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Whether we are discussing the broader social climate in the U.S. or even the world, it is easy to get fixated on thoughts and feelings. The social discussion is less about thoughts and feelings on diversity, equity and inclusion (DEI), but about addressing the impacts. For instance, look at population distributions — whether locally or nationally — what will that do to consumer demand, housing, transportation, etc.? What will the impact be relative to DEI initiatives passing or not passing in respective businesses and locales?

If an area has a focus on DEI — whether it is positive or critical — what will that do to population, education or workforce development? Once again, it is easy to have positive or negative opinions sway a strategic plan. “We need it” or “No way on my watch” are not factual and do not create an appropriate action plan.


To say Pandora’s box is wide open is an understatement. Whether we are thinking about artificial intelligence’s (AI) next move or even how to enter the arena of autonomous equipment, it would be ignorant and malpractice as a leader to discount the next five to 10 years and potential impacts that new innova-



• ¾” & 1½” CRUSHED STONE



tions will have. This is not about what we can use internally, but what it will mean to the greater economy.

To cite an example from the last 20 years, firms actively pursued fiber optic installation nationally to capitalize on the new improvements in data transfer. Great leaders are looking at AI not only in the impacts it could have on their business internally, but also what it means for the tech space, tech clients, etc. When you pull on these threads, they open new considerations. It can be mind boggling, but it also requires some introspection at a strategic level.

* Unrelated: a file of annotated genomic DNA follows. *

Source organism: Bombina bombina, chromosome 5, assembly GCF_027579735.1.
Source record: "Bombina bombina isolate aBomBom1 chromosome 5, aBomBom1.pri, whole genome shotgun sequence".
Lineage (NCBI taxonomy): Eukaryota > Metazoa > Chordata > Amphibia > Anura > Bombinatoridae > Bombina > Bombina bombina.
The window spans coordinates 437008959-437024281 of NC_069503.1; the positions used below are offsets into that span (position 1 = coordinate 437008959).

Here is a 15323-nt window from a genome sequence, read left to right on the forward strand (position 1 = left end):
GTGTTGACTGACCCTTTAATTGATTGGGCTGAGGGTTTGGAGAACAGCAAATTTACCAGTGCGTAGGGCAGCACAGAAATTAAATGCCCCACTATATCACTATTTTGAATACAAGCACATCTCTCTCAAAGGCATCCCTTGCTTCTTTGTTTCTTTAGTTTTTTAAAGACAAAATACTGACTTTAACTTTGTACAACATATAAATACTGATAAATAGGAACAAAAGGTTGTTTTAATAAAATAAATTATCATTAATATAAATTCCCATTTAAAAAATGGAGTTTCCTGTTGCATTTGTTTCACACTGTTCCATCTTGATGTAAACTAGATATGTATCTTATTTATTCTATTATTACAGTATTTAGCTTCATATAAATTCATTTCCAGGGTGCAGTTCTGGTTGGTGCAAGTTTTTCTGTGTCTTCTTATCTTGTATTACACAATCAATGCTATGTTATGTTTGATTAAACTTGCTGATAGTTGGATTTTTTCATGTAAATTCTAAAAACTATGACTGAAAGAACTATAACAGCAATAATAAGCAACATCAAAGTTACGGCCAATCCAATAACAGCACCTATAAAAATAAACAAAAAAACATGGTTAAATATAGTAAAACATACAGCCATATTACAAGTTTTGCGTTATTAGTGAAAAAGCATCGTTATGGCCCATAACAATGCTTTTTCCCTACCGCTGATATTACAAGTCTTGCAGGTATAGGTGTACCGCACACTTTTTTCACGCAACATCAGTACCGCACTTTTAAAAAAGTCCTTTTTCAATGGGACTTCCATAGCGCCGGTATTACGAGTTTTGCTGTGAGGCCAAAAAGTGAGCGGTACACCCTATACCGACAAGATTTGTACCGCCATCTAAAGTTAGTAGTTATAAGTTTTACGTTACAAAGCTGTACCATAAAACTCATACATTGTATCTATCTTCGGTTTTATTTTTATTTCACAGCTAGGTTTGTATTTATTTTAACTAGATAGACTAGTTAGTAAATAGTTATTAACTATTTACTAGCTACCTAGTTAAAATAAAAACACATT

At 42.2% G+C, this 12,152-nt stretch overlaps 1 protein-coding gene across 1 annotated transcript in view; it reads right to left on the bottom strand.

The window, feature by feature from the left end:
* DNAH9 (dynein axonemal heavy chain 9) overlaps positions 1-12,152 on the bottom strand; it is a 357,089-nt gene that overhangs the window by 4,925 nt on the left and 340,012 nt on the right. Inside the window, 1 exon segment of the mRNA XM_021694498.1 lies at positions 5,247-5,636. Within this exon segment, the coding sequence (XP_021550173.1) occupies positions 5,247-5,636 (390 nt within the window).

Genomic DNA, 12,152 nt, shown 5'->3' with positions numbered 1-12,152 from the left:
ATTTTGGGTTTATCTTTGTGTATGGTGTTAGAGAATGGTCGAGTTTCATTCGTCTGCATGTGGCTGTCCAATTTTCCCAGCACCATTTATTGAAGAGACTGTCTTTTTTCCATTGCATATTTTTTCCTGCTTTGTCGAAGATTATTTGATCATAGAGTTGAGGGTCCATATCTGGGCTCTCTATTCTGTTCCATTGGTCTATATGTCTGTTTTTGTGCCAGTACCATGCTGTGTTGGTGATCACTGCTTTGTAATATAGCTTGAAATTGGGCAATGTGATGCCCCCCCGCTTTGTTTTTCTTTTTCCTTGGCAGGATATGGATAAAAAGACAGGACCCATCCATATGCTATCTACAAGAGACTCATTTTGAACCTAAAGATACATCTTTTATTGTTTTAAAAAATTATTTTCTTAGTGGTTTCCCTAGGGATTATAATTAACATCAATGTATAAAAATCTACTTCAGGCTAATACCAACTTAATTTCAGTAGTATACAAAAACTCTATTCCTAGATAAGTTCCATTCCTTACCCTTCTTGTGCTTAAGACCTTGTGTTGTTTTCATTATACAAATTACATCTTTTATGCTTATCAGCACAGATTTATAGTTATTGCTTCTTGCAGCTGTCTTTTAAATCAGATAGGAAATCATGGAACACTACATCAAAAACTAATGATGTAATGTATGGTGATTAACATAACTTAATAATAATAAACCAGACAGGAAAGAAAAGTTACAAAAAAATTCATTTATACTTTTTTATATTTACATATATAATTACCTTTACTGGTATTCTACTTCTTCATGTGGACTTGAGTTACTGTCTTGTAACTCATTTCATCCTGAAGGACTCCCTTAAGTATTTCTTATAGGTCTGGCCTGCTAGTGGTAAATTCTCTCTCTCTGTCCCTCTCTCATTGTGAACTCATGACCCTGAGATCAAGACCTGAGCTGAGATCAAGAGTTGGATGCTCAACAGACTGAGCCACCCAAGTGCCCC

Legal & Environmental

In the broader PESTLE model, legal and environmental are two newer considerations that should be considered. Legal changes take many forms, some of which begin as political ideations and end up as business issues. In many cases it will straddle a few areas — consider questions about AI. It is easy to see this in the political, social and technological buckets. How does a company protect itself and its data while still thinking broadly about AI?

Additionally, there is plenty of discussion about environmental considerations. New legislation on the political front will certainly impact new projects, new restrictions/fewer restrictions, etc., but it may continued on page 75




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What You Think continued from page 73

also open new market opportunities. For instance, as firms migrated toward green energy, there were billions of dollars in infrastructure spending for solar, wind and geothermal projects. Were the firms that went into these projects simply opportunistic, or were they proactive in the way they researched the environmental segment?

It is easy to become dismayed or overwhelmed. There are infinite possibilities, so where do we begin to model and develop a business case?

To modify a common phrase, “look globally and act locally.” Begin examining the elements that will affect the business in the short term. Even considering just a few factors leaves the organization better equipped to navigate strategically.

When a firm looks outside its four walls objectively, interesting business cases can be considered. However, with so many opinions about each of the PESTLE areas, it is easy to let judgment be clouded. Strategic thinking must consider these aspects, or you will be left saying, “If only we had thought of that … ”

Reprinted from Construction Business Owner. Written by Gregg M. Schoppman, a partner with FMI Corporation, management consultants and investment bankers for the construction industry. n

What You Think continued from page 74 MAY, 2024 “BUY FROM THE ADVERTISERS IN CONSTRUCTION OUTLOOK” 75